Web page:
Precarious, Precarization, Precariat?

Precarious, Precarization, Precariat?

Submitted by hagen on March 14, 2005 – 21:55.

The following text is the slightly revised version of a working paper. It was
written and distributed by people from frassanito-network for the euromayday-preparation-meeting in Berlin in January 2005. And this paper is still on the move. As known we emphasize the interconnection between the (migrationrelated) 2nd day of action (2nd of april) and Euromayday. Concerning to that please read this lines as an attempt to establish a common debate around political aims in european space. Contact: frassainfo@kein.org”

Precarious, Precarization, Precariat? Impacts, traps and challenges of a complex term and its relationship to migration

I. Precarious literally means unsure, uncertain, difficult, delicate . As political term it refers to living and working conditions without any guarantees: for example the precarious residence permission of migrants and refugees, or the precarious everyday life as a single mother. Better known was the term Since the early 80s the term has been used more and more in relation to labor. Precarious work refers to all possible shapes of unsure, not guaranteed, flexible exploitation: from illegalized, seasonal and temporary employment to homework, flex- and temp-work to subcontractors, freelancers or so called self employed persons.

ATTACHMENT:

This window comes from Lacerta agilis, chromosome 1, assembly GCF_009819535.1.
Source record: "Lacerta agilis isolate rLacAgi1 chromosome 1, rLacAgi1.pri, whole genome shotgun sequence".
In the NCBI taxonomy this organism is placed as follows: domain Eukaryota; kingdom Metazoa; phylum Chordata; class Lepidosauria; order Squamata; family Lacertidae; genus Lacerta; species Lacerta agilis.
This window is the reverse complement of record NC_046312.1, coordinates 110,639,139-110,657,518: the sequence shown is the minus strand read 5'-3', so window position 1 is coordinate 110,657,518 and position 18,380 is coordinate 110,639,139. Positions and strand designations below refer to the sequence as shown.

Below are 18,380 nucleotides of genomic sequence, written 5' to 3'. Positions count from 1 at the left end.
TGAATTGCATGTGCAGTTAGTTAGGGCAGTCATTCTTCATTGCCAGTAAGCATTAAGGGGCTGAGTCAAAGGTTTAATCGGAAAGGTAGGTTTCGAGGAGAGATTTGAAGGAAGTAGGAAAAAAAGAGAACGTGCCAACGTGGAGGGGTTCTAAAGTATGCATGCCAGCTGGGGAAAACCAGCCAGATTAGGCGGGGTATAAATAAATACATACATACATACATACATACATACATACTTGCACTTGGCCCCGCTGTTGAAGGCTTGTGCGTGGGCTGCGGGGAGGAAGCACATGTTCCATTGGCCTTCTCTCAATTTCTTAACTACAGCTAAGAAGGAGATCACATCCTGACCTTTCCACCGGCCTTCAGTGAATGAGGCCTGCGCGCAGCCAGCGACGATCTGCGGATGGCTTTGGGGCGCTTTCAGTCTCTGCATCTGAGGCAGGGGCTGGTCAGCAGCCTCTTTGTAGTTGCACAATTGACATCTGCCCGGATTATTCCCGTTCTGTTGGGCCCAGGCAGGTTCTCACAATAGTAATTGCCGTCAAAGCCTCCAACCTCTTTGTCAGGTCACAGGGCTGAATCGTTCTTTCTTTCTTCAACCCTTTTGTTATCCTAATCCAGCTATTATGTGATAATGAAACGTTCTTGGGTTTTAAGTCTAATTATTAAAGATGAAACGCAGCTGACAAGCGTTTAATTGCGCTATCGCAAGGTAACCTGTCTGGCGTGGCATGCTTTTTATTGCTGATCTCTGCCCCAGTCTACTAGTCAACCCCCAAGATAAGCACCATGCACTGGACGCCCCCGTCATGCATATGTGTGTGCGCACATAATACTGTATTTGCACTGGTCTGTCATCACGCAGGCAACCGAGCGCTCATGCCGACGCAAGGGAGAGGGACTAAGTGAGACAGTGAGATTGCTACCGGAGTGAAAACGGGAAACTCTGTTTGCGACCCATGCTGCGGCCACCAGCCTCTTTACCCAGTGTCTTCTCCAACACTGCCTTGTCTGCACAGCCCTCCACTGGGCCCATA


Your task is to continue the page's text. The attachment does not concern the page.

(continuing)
II. Precarization at work means an increasing change of previously guaranteed permanent employment conditions into mainly worse paid, uncertain jobs. On a historical and global scale precarious work represents not an exception. In fact was the idea of a generalization of so called guaranteed working conditions a myth of a short period, the one of the so called welfare state. In the global South, in eastern Europe as well as for the main part of women and migrants in the north all together the big majority of global population precarious working conditions were and are the norm. Precarization describes moreover the crisis of established institutions, which have represented for that short period the framework of (false) certainties. It is an analytical term for a process, which hints to a new quality of societal labor. Labor and social life, production and reproduction cannot be separated anymore, and this leads to a more comprehensive definition of precarization: the uncertainty of all circumstances in the material and immaterial conditions of life of living labor under contemporary capitalism. For example: wage level and working conditions are connected with a distribution of tasks, which is determined by gender and ethnic roles; the residence status determines the access to the labor market or to medical care. The whole ensemble of social relationships seems to be on the move.